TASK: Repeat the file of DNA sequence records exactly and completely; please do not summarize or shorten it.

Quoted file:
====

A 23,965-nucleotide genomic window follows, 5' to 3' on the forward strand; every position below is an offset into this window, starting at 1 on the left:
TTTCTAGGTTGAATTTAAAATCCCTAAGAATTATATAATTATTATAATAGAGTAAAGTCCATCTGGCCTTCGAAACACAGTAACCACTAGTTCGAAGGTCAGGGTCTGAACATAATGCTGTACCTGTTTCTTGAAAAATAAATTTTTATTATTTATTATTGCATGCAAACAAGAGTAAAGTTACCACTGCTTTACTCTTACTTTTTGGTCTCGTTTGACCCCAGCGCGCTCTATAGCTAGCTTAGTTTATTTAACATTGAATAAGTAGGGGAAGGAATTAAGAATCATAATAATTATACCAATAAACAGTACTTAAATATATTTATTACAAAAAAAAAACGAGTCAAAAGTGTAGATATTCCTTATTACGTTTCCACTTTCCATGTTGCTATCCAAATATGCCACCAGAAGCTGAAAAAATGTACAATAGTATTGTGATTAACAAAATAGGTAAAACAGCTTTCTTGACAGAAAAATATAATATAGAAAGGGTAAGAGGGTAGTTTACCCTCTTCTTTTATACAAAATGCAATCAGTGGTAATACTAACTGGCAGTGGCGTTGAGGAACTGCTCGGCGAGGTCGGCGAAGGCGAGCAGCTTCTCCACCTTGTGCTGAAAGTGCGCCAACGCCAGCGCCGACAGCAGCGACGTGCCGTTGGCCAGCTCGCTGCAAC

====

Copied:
A 23,965-nucleotide genomic window follows, 5' to 3' on the forward strand; every position below is an offset into this window, starting at 1 on the left:
TTTCTAGGTTGAATTTAAAATCCCTAAGAATTATATAATTATTATAATAGAGTAAAGTCCATCTGGCCTTCGAAACACAGTAACCACTAGTTCGAAGGTCAGGGTCTGAACATAATGCTGTACCTGTTTCTTGAAAAATAAATTTTTATTATTTATTATTGCATGCAAACAAGAGTAAAGTTACCACTGCTTTACTCTTACTTTTTGGTCTCGTTTGACCCCAGCGCGCTCTATAGCTAGCTTAGTTTATTTAACATTGAATAAGTAGGGGAAGGAATTAAGAATCATAATAATTATACCAATAAACAGTACTTAAATATATTTATTACAAAAAAAAAACGAGTCAAAAGTGTAGATATTCCTTATTACGTTTCCACTTTCCATGTTGCTATCCAAATATGCCACCAGAAGCTGAAAAAATGTACAATAGTATTGTGATTAACAAAATAGGTAAAACAGCTTTCTTGACAGAAAAATATAATATAGAAAGGGTAAGAGGGTAGTTTACCCTCTTCTTTTATACAAAATGCAATCAGTGGTAATACTAACTGGCAGTGGCGTTGAGGAACTGCTCGGCGAGGTCGGCGAAGGCGAGCAGCTTCTCCACCTTGTGCTGAAAGTGCGCCAACGCCAGCGCCGACAGCAGCGACGTGCCGTTGGCCAGCTCGCTGCAAC